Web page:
Why do you want to leave your current job?

This is yet another common interview question that regularly catches interviewees out. Whatever you do, don’t talk ill of your boss or colleagues and try and paint them in a bad light. Instead, focus on the positives that a move will bring. For instance, talk about how the job you are currently interviewing you provides you with an opportunity to learn and grow as a professional., and other positive aspects.

Tell me about the toughest decision you have had to make in your professional life in the last couple of months

You should expect this question and have an actual answer prepared to tackle it. As per the gurus over at runrex.com, this question is designed to test one’s problem-solving skills, judgment, and so forth. If you have no answer, then it will be an immediate warning sign. The best answer is one that shows that you can make a tough decision while weighing both the interpersonal considerations and the business side of things.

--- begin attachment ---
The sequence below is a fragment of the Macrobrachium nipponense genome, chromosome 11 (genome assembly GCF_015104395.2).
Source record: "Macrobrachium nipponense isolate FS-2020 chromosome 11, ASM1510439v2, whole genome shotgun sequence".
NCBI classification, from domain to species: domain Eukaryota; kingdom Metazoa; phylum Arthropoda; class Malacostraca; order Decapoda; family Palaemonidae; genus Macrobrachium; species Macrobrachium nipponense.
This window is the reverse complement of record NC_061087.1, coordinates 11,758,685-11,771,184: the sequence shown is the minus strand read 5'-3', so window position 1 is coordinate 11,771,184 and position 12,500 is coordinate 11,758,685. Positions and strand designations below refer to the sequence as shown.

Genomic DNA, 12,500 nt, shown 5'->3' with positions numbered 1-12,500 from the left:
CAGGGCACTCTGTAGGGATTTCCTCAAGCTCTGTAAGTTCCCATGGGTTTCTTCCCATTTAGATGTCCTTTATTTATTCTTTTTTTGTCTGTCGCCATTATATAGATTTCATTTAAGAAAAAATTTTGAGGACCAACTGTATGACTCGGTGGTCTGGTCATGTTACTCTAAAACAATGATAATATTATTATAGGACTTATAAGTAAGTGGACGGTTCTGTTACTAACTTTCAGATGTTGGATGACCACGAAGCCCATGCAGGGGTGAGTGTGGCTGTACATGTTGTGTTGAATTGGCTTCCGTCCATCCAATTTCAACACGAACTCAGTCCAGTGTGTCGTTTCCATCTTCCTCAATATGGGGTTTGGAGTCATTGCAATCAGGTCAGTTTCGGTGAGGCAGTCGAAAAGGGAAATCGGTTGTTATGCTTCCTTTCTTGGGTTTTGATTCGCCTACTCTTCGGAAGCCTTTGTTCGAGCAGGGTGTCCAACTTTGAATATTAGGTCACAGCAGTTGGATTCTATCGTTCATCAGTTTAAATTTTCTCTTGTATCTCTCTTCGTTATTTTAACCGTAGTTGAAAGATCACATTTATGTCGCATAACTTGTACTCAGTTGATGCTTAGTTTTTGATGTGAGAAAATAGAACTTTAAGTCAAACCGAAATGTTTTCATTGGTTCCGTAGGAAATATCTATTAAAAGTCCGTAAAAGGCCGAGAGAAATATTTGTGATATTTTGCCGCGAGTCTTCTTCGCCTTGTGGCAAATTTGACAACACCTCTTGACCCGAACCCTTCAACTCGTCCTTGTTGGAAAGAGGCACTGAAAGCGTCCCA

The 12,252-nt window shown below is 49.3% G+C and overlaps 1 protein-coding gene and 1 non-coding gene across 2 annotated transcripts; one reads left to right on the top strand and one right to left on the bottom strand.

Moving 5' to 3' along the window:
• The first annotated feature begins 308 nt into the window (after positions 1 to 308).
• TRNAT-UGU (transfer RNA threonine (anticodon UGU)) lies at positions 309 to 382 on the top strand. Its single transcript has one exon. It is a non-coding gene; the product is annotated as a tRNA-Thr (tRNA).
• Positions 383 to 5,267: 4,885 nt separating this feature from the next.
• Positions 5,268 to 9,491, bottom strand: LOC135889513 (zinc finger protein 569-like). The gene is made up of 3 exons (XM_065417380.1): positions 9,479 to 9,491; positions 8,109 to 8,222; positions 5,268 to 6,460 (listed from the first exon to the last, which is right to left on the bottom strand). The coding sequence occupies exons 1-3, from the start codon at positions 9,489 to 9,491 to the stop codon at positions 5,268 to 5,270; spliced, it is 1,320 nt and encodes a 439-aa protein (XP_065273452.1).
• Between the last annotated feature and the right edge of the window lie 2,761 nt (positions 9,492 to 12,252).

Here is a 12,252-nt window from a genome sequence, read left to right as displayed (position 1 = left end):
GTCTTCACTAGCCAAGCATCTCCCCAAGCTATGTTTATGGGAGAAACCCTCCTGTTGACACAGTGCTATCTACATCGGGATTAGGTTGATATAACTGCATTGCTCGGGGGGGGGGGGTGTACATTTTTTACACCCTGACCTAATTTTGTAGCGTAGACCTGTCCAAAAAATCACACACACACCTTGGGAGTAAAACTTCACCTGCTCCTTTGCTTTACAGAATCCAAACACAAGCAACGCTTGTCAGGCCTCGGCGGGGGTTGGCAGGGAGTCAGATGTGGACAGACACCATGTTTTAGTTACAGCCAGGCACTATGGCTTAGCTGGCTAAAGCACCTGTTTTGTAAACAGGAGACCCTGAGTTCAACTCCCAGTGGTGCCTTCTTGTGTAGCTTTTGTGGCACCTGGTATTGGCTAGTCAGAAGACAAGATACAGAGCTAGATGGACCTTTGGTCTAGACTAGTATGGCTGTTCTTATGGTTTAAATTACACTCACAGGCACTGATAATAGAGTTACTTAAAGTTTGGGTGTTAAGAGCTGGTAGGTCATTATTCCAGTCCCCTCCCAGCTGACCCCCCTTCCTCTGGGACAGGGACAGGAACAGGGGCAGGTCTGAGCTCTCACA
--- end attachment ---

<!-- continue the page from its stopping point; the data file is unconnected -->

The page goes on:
Is there a time you disagreed with a decision? How did you go about things?

When answering this question, show that you were professional and that you raised your concern in a productive way. Give an actual example and not a generic answer. Also show that, if it was decided that the decision stands, you were able to support the decision and get fully behind it even if you didn’t agree with it in the first place; as long as it wasn’t unethical or immoral. If you don’t have an answer, then it will be another red flag as no one agrees with every decision.

Tell me about your leadership style

To avoid a situation where your answer is full of platitudes, the best way to answer this question, as per the experts over at runrex.com, is to give examples of some of the leadership challenges you have faced, how you dealt with a problem and your process as far as the solution is concerned. This will give the interviewer a great sense of your leadership style.

What can we expect from you in the first three months?

To answer this question, show them that you will hit the ground running and you have already thought about the position and have come up with ways through which you can make an immediate impact, and won’t spend ages in orientation or learning about the company. Also, let it be known that you will be a good colleague and will help bring a sense of teamwork and comradery to the workplace.

What were your salary at the start and the end of your previous job?